Euro we go again
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The bond markets finally have something nice to say about Greece and Spain. Or at least Greece and Spain are reaping the benefit of ECB president Mario Draghi’s recent comments. Last week, Greek bond yields fell to pre-bailout levels, and the Spanish government sold $7 billion of debt at the lowest rates since the crisis — lower, in nominal terms, than the US government is paying to issue Treasury notes.
After keeping rates unchanged last week, Draghi told the press that the central bank “talked about lower interest rates, we talked about a lower deposit facility rate, we talked about prolonging the fixed-rate full allotment, we talked about QE”. The central bank is fighting falling inflation across the region, and deflation has already hit at least five eurozone countries.
Bloomberg View’s Mark Gilbert tries to make sense of the fact that “Spain, where more than a quarter of the nation is unemployed, is paying less than the world’s biggest economy, which also happens to own the global reserve currency of choice and the deepest and most liquid bond market anywhere”. The only explanation he thinks makes sense is that the “bond market is telling us that it thinks quantitative easing is coming to the euro region”.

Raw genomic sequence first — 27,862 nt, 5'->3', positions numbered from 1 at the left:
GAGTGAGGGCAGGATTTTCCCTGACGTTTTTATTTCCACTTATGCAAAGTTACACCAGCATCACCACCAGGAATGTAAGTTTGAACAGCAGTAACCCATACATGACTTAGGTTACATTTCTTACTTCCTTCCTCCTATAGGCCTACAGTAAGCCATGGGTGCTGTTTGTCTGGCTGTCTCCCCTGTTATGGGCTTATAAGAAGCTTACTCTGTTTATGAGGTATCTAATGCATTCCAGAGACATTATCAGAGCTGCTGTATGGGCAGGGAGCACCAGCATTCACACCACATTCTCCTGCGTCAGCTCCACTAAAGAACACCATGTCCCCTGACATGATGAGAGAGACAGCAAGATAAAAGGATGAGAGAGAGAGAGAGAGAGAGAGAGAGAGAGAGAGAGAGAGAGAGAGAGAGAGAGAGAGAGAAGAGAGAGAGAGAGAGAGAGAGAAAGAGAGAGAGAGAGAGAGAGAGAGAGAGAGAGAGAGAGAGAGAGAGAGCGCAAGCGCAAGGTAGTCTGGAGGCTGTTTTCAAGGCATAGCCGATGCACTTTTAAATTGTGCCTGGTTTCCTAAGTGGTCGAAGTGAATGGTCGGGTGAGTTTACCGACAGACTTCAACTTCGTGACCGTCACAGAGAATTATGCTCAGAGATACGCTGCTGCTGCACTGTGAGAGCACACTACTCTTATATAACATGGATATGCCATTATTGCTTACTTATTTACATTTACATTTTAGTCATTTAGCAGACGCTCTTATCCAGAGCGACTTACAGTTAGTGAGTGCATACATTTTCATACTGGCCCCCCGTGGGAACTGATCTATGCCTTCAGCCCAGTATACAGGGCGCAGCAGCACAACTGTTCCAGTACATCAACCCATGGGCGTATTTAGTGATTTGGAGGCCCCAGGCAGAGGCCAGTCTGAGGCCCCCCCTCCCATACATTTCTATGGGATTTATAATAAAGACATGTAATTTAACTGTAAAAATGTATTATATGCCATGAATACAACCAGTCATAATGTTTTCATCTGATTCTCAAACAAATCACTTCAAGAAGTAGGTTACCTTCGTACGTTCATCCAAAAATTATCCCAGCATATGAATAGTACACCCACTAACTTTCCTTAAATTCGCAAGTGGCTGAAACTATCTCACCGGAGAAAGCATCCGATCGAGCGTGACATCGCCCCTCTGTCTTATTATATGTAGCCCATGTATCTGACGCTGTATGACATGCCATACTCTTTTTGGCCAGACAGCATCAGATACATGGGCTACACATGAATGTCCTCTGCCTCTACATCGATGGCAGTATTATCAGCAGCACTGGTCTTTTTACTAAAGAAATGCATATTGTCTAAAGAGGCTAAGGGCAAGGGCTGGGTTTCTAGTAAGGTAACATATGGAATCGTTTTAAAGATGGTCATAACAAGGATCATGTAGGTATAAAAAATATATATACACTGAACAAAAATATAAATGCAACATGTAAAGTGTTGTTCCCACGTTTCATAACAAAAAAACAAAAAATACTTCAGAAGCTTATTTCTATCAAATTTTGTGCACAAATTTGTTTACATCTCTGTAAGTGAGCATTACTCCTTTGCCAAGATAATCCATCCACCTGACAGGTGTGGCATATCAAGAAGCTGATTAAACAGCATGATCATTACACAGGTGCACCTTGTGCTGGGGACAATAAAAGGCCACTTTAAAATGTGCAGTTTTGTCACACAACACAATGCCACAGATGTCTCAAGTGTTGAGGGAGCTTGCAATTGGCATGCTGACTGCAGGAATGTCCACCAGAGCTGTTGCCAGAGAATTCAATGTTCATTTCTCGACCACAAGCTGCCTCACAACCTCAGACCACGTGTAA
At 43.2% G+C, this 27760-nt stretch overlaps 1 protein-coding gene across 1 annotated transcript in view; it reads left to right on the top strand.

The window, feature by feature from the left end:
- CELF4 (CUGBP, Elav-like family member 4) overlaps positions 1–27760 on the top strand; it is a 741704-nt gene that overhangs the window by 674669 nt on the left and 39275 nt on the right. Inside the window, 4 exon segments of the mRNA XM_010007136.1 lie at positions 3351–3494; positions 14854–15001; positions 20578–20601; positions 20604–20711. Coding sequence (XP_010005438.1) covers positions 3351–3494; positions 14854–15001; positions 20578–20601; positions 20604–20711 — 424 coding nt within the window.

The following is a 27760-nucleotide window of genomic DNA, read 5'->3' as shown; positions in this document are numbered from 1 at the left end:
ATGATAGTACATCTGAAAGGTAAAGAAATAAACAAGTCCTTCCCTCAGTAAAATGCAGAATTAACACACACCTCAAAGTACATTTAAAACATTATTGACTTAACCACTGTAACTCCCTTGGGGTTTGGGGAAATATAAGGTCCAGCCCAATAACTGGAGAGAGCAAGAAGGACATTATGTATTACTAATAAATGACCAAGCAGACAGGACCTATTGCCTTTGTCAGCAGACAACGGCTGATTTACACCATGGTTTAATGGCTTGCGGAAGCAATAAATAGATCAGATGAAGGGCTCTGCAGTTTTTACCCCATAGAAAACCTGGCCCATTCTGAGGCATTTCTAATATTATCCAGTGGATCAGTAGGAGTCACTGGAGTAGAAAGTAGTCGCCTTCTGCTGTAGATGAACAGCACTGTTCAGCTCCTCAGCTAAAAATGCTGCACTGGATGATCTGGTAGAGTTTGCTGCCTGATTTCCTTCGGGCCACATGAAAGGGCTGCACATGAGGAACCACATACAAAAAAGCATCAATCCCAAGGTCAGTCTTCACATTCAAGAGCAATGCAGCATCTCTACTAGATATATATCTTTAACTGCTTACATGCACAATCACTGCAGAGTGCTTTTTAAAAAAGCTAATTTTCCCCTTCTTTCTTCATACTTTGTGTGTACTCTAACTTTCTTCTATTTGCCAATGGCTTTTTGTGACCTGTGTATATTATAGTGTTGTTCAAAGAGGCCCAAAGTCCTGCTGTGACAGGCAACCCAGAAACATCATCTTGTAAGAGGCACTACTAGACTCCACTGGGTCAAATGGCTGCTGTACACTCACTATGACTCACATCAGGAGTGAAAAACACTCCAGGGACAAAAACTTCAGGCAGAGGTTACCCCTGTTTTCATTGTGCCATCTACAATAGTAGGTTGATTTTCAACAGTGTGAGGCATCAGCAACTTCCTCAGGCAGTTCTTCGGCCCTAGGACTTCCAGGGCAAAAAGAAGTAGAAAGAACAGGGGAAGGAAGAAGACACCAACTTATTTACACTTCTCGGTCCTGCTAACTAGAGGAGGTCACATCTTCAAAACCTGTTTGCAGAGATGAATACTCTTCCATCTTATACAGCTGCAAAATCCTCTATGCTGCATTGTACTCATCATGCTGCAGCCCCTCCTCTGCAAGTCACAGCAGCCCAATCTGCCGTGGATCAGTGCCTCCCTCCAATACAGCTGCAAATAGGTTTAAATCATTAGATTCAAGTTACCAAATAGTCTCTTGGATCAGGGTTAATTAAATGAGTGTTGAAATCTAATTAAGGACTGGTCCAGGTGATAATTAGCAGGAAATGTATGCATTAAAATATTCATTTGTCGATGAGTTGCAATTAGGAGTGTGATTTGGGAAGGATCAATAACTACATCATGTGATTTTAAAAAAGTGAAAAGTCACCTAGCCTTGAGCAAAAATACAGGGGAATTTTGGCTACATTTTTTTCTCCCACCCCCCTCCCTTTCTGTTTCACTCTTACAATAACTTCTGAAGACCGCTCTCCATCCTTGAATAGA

Angel Ubide tells Bloomberg Businessweek’s Peter Coy that the market could finally be coming to terms with the fact that Spain won’t require a debt restructuring. And as the inflation outlook falls, yields have responded. In other words, Ubide thinks the “euro area is becoming like a regular country”.
The FT’s Gideon Rachman has a great piece on the state of the eurozone two years after Draghi’s “whatever it takes” dictum stabilized crisis-ridden bond markets. The euro crisis, he concludes, isn’t receding, it’s simply relocating: Fears about the periphery have been replaced by worries about France and Italy. With double-digit unemployment, the prime ministers of France and Italy, Rachman writes, are “increasingly chafing at the budgetary constraints imposed on them from Brussels, and policed from Berlin”. They want to focus on increasing growth, not cutting spending and reducing deficits.
There’s also the problem of inflation. The FT’s John Authers notes that “inflation in the eurozone has been decreasing for a while, to 0.5%. This is far below the ECB’s 2% target”. It’s unclear whether Draghi would be legally allowed counter the threat of deflation with quantitative easing.
And even if Draghi does do ‘whatever it takes’, says Rachman, “I just fear that, ultimately, it may not be enough”. – Ben Walsh
On to today’s links: